This could explain why Nigeria has been aggressively courting China for loans to expand its infrastructure especially in the railway sector. Without these loans, Nigeria will struggle to put in place this infrastructure. Already, the Federal Government is seeking approval from the National Assembly for a US$5.6 billion from China for infrastructure.
But debt is not really the only option open to Nigeria to fund infrastructure. An alternative strategy will be to attract private sector investments for infrastructure through public private sector partnerships or PPPs. Sadly, PPPs have not been very successful in Nigeria basically because the government has shown over the years that it does not regard validly executed contracts as sacred.
In many cases, the government has resorted to self help in a bid to do away with contracts that it considers not favourable to its interest. The result is a lack of trust in government and therefore reluctance by the private sector to participate in PPPs. With low interest in PPPs, the government is forced to fund infrastructure from its low revenues budget that could easily be funded through PPPs.
Asset sales could also have helped but that also is not politically popular and so the government is reluctant to go there.
But a more sustainable alternative to boost revenues and raise money to fund infrastructure is to raise tax compliance in the country. Records show that Nigeria has a very low tax compliance ratio compared to even neighboring African countries.
At just six percent of GDP, Nigeria’s tax to GDP ratio is one of the lowest globally, indicating a low tax compliance rate. This is why the government has launched the Voluntary Asset and Income Declaration Scheme in a bid to boost tax collection. BUSINESSDAY has done some calculations that shows that if we match Ghana’s tax to GDP ratio, the country could raise taxes to as much as N19 trillion annually, about five trillion more than the average of N14 trillion currently taken in.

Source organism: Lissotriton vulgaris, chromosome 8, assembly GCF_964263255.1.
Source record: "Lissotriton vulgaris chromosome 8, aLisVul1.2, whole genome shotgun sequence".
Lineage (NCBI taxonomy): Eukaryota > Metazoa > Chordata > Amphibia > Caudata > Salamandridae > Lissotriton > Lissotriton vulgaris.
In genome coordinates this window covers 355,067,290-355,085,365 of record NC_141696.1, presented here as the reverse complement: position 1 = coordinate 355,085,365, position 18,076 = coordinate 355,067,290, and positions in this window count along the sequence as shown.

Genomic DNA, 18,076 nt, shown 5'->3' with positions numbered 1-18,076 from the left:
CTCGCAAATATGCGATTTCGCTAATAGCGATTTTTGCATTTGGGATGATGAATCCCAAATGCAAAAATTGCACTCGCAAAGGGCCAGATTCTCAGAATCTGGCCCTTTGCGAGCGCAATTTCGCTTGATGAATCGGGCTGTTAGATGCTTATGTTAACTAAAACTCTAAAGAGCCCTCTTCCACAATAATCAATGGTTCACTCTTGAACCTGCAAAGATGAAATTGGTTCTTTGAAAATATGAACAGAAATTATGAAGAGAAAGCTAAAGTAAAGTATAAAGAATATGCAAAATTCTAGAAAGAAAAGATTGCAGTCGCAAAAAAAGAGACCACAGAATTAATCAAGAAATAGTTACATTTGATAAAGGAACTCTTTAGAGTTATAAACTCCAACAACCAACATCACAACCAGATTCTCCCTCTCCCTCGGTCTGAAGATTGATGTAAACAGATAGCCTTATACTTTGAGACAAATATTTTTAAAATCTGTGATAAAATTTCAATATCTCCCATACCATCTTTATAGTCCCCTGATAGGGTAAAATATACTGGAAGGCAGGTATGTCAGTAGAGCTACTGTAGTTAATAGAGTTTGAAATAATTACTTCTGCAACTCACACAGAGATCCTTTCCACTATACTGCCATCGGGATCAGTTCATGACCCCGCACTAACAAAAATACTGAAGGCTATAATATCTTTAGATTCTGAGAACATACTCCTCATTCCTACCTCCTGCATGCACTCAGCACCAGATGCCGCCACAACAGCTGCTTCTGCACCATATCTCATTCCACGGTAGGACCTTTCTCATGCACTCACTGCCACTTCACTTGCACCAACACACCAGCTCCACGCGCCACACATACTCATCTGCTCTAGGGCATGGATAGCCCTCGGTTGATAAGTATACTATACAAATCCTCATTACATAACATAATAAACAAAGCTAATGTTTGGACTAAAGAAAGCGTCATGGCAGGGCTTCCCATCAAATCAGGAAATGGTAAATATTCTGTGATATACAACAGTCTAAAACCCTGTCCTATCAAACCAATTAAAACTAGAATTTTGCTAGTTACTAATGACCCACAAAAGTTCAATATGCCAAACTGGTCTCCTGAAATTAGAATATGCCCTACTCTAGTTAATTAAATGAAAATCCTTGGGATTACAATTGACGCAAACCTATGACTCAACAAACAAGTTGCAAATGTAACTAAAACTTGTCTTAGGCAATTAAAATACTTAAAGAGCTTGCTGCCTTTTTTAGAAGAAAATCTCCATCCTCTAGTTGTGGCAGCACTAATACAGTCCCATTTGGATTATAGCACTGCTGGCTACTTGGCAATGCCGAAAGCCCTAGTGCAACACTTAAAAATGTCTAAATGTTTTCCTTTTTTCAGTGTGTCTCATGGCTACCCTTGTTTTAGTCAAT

This would significantly reduce the country’s debt service to revenues ratio and reduce the risk of an imminent debt crisis.
The challenge with improved tax collection and compliance remains the structure of the Nigeria private sector which has a larger than usual informal sector where more than 70 percent businesses are largely classified as micro businesses.
With a very difficult operating environment, many of these businesses are already struggling, hence talks of additional tax burden is not good news unless the government can significantly improve the banking business environment for them. Non oil tax revenues will continue to remain a challenge in the long run.
In the immediate future there is no chance, given Nigeria’s current low level of taxation that it can slow down on borrowing. Figures from the CBN monthly reports show revenues targets for the budget have never been met in any month in the last two years. There is nothing to show that the revenue situation has changed significantly despite some improvements in oil revenues.